What more can they ask for?
In June 1996, the critic Mary Eberstadt wrote a much-noticed article for The Weekly Standard entitled "Pedophilia Chic" Detailing the many signs in our culture that the taboo against pedophilia was eroding, the piece caused a sensation, and rightly so. Eberstadt showed that there were many signs that pedophilia -- and in particular sexual relations between men and legally underaged boys -- was in the process of becoming "normalized." Citing as evidence everything from the notorious Calvin Klein ad campaign for underwear that featured boys and girls in provocative poses to sympathetic profiles of child pornographers in mainstream magazines, Eberstadt sounded a tocsin about this latest instance of what former Senator Daniel Patrick Moynihan famously called "defining deviancy down" Shocking though "Pedophilia Chic" was, in some ways it ended on a note of cautious optimism. For despite the new acceptance of pedophilia in many "advanced" quarters, Eberstadt concluded that general public revulsion against the practice remained essentially intact. Perhaps, she speculated, the rash of pedophiliac-friendly phenomena should be understood as "the last gasp of a nihilism that has exhausted itself by chasing down every other avenue of liberation, only to find one last roadblock still manned by the bourgeoisie."
Well, that was then. Today, it seems, the guard house is often empty. In "Pedophilia Chic Reconsidered" the cover story for the January 1/8 issue of The Weekly Standard, Eberstadt revisits the issue. Her news is not good. She shows in meticulous detail how the "social consensus against the sexual exploitation of children and adolescents ... is apparently eroding." Granted that "the vast majority of citizens" still "abominate" pedophilia; nevertheless,
elsewhere in the public square, the defense of adult-child sex--more accurately, man-boy sex --is now out in the open. Moreover, it is on parade in a number of places--therapeutic, literary, and academic circles; mainstream publishing houses and journals and magazines and bookstores-where the mere appearance of such ideas would until recently have been not only unthinkable, but in many cases, subject to prosecution.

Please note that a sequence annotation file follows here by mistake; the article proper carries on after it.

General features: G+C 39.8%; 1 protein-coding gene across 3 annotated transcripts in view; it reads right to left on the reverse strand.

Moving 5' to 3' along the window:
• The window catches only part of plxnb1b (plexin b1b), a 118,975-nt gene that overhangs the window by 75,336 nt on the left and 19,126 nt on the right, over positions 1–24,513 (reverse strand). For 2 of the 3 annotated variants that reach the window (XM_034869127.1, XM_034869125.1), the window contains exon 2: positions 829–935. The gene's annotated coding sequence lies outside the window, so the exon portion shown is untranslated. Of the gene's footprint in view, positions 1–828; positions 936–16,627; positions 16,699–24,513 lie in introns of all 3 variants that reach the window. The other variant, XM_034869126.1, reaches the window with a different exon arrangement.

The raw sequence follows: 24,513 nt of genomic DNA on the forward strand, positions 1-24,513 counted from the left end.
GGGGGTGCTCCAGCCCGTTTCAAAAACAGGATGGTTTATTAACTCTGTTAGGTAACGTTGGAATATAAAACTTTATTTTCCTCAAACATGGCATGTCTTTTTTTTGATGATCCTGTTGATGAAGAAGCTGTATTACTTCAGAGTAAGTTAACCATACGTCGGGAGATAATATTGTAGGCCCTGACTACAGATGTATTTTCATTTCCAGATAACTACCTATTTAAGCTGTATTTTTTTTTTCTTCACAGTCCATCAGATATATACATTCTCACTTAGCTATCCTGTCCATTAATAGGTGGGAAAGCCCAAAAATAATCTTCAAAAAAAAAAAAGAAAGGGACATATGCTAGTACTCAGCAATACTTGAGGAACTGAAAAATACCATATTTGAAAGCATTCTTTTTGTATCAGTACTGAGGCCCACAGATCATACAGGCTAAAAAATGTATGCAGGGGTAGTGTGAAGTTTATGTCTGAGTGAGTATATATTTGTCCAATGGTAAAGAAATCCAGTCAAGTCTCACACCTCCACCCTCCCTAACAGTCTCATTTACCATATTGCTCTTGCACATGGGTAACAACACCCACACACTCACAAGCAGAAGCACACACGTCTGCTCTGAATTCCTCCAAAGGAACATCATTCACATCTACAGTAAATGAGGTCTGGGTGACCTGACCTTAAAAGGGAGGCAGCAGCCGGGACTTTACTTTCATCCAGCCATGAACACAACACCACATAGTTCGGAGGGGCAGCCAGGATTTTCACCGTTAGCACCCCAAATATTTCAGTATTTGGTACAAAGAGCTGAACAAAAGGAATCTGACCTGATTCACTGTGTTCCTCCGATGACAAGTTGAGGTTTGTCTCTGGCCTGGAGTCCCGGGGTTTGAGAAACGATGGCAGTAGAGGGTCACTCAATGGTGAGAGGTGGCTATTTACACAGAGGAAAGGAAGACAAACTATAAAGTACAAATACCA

Eberstadt has marshalled examples from a broad social spectrum--technical papers in scholarly journals, opinion pieces by respected journalists, prize-winning fiction published by major houses--to show how the interdiction against pedophilia ("intergenerational relationships" is the current favored euphemism) has begun to disintegrate. Or, to be more accurate, she shows how the interdiction against man-boy sexual relations has begun to disintegrate. The taboo against sexual exploitation of young girls, she says, remains in force: "Nobody, but nobody, has been allowed to make the case for girl pedophilia with the backing of any reputable institution."
That's as of January 2001. We would not be at all surprised to open The Weekly Standard a few years hence to find a third installment of Eberstadt's opus showing that, alas, what was endorsed by "nobody, but nobody" yesterday was today increasingly common, if not indeed taken-for-granted. Eberstadt's two essays on pedophilia constitute an important piece of cultural and moral criticism. They are all the more effective for being calmly and patiently argued. For all her obvious passion about what after all is a moral enormity, Eberstadt is careful to keep a firm hand on her rhetoric. She is admonitory but not alarmist. And she is surely right when she concludes that "If the sexual abuse of minors isn't wrong, then nothing is."
Compelling though Eberstadt's reflections are, however, we found ourselves wondering whether in the end she did not rather understate the problem she did so much to expose. Toward the end of "Pedophilia Chic Reconsidered" Eberstadt writes that
it is tempting to throw up one's …